What happened……I was married to #1 and had my first baby at the age of 18, oh and I graduated high school that same year. Talking about a whirlwind of growing up WAY too fast before I was developmentally and mentally ready is an understatement. I continued to pour alcohol over my problems as a way of coping and numbing out and stayed in that marriage for 7 years until I took my next hostage, because every bad choice I made started with that first drink.  I went straight to #2 where I had my second child, my son was 22 by the time I surrendered and my daughter was 29, there are many things both of my children should never have had witnessed but by then the foundation was built on drinking and drugging.  I stayed in the 2nd marriage for 22 years and had a great relationship with his family, for whom I loved and still love very much. In marriage #2 is where the REAL addiction took hold…. I did things I am not proud of but that is where alcohol and drugs took me to that incomprehensible demoralization.  At this point, I am praying those foxhole prayers to GOD, please let me get through this and I will never do it again…. During this period, I am attending church, hungover, but most of the time I was just too sick to go. Did I mention this disease has a short memory? I was a good functioning alcoholic and did not suffer all the “yets” did not lose a job or my home, did not get a DWI or arrested but I did lose me and a couple of marriages.  I will add this, at the age of 34 my addiction skyrocketed when #2 and I suffered a devastating and traumatic motorcycle accident.  GOD saved us on that day, but from that point on I was completely and utterly lost, spiritually bankrupt. At the age of 45, I am so very sick physically and mentally…. my soul sickness hit rock bottom. I am day drinking at this point into the night, taking sedatives to knock me out, not caring how many I was taking. Not caring if I woke up the next day, wishing in many ways that I would just fade away because living was just too painful. Not even thinking about what my death would do to my loved ones, my children and grandchild. Most say what a selfish act that is, but you see in that deep despair of mental illness and alcoholism we do not play that tape all the way through. At most, we think they will be better off without us. I played that victim card well and pointed the finger at everyone else, never seeing my part in any of it or the choices I had made. I was the tornado spinning out of control in everyone’s path……but ultimately took the hand reaching out to help me which was my therapist at that time…. she told me I never had to drink or use again…. She gave me a list of AA meetings in the area. My beautiful daughter, the one I grew up with, took me to my first AA meeting and so the healing began.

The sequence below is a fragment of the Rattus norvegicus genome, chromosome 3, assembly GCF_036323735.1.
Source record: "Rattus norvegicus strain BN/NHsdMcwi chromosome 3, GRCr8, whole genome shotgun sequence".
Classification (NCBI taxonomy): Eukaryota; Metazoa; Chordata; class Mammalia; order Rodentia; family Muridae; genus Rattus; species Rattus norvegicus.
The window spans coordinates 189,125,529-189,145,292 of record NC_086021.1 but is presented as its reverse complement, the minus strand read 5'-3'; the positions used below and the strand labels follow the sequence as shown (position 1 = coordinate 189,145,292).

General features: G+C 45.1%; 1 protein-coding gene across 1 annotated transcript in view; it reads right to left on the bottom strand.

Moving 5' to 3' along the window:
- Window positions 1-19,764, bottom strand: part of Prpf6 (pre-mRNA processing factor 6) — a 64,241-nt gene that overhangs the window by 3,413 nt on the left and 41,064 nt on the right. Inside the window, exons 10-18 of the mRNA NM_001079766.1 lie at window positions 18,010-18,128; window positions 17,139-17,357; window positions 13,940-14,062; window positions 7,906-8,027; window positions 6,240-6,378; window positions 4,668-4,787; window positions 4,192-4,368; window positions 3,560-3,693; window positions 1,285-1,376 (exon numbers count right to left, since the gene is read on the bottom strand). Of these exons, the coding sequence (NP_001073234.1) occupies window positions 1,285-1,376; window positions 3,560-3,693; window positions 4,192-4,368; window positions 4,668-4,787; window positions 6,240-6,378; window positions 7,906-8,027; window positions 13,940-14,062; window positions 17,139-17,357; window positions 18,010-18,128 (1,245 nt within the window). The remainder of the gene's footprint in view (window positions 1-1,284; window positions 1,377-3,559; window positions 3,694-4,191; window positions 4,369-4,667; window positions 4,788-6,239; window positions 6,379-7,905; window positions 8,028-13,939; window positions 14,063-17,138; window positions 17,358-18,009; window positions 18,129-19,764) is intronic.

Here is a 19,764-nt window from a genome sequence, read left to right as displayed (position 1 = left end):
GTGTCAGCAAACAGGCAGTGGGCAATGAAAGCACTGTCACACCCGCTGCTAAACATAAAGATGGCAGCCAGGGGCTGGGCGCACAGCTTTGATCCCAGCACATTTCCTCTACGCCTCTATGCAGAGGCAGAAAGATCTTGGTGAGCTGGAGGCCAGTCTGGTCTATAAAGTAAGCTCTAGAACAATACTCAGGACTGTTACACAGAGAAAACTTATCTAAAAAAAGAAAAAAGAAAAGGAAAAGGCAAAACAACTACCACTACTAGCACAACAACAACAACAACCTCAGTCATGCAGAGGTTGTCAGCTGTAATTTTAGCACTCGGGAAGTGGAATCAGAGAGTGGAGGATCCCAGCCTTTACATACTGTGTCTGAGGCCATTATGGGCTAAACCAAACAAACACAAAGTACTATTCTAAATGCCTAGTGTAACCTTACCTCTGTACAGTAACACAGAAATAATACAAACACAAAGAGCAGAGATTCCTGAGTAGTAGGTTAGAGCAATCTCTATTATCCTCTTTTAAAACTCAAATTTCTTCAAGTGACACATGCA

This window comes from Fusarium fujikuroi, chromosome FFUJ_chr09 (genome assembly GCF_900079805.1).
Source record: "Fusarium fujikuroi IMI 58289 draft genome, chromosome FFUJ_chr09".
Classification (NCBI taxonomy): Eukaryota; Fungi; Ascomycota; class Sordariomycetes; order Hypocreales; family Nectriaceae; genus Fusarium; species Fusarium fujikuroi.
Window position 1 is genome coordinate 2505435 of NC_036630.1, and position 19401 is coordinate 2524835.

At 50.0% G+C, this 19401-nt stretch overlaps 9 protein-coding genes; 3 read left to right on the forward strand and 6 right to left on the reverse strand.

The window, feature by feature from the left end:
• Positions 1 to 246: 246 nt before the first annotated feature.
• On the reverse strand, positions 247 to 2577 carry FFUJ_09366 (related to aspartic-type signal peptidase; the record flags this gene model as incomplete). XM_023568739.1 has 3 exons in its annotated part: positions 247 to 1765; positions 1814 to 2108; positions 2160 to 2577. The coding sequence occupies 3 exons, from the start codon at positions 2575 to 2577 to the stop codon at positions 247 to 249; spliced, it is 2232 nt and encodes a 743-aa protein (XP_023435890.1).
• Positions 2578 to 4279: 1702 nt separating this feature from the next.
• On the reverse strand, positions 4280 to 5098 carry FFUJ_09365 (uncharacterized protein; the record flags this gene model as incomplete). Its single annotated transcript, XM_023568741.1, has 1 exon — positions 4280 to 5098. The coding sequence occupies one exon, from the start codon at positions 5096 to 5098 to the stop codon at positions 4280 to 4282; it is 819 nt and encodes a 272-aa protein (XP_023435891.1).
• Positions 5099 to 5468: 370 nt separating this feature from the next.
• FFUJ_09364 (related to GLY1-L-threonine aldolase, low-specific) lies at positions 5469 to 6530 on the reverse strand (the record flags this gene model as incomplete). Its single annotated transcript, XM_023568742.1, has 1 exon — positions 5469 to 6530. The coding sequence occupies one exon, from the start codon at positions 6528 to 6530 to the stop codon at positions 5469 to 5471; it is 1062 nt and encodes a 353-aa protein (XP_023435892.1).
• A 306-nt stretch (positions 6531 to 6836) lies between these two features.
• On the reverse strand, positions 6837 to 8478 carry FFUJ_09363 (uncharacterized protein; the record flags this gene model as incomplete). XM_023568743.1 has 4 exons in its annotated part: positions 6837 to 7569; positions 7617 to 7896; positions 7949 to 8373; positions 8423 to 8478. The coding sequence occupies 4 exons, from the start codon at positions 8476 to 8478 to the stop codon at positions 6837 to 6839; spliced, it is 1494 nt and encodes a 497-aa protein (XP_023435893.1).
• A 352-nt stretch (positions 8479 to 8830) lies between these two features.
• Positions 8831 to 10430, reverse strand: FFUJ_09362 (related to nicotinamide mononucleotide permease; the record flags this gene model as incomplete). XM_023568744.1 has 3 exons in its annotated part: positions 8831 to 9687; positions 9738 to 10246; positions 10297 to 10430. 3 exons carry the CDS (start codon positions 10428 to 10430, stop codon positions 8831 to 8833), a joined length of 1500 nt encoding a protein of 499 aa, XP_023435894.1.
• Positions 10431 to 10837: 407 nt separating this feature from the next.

What it is like now…… today I have the AA 12 steps of recovery in my toolbox for the last 16 years, but if you do the math, I will celebrate 11 years of sobriety in a few weeks. As I stated at the beginning of this article, relapse is not a requirement, but it is the reality that I face each day when I make the choice/decision not to pick up in the 24-hour period. Recovery is a daily reprieve, One Day at a Time, based on my spiritual condition from this seemingly hopeless disease.  It tells us that in the first 164 pages of the “Big Book” (AA is centered on God, but does not quote the Bible).   Each morning I ask my higher power, which I call GOD, to come into my day and direct my thoughts, words, and actions that I will glorify HIM today.  There are over 200 promises in the Big Book that will be revealed to me if I am HONEST, OPEN and WILLING to accept them.  I have learned that I cannot keep my recovery unless I give away what has been so freely given to me.  Trust GOD, Clean House and Help others. The first of the twelve steps is 100% SURRENDER, and admitting you are POWERLESS over alcohol, and your life is UNMANAGEABLE. If you want what we have, then do what we do, and join us on the road to recovery living a happy, joyous, and free life. Recovery is a program of ACTION. I will leave you with two quotes that my sponsor shared with me, and her sponsor shared with her, “The problem centers in the mind” and “GOD is the answer, now what is the question.”  Today I am married to my soulmate, who loves me unconditionally and more importantly supports me in my recovery.  I have a life beyond my wildest dreams, and I owe it all to GOD and the 12 steps! To GOD be the Glory!

Written by Terri Evans

Although we cannot recommend one treatment program or facility over another. There is help available. A great place to begin is with a family member, trusted friend, or Pastor.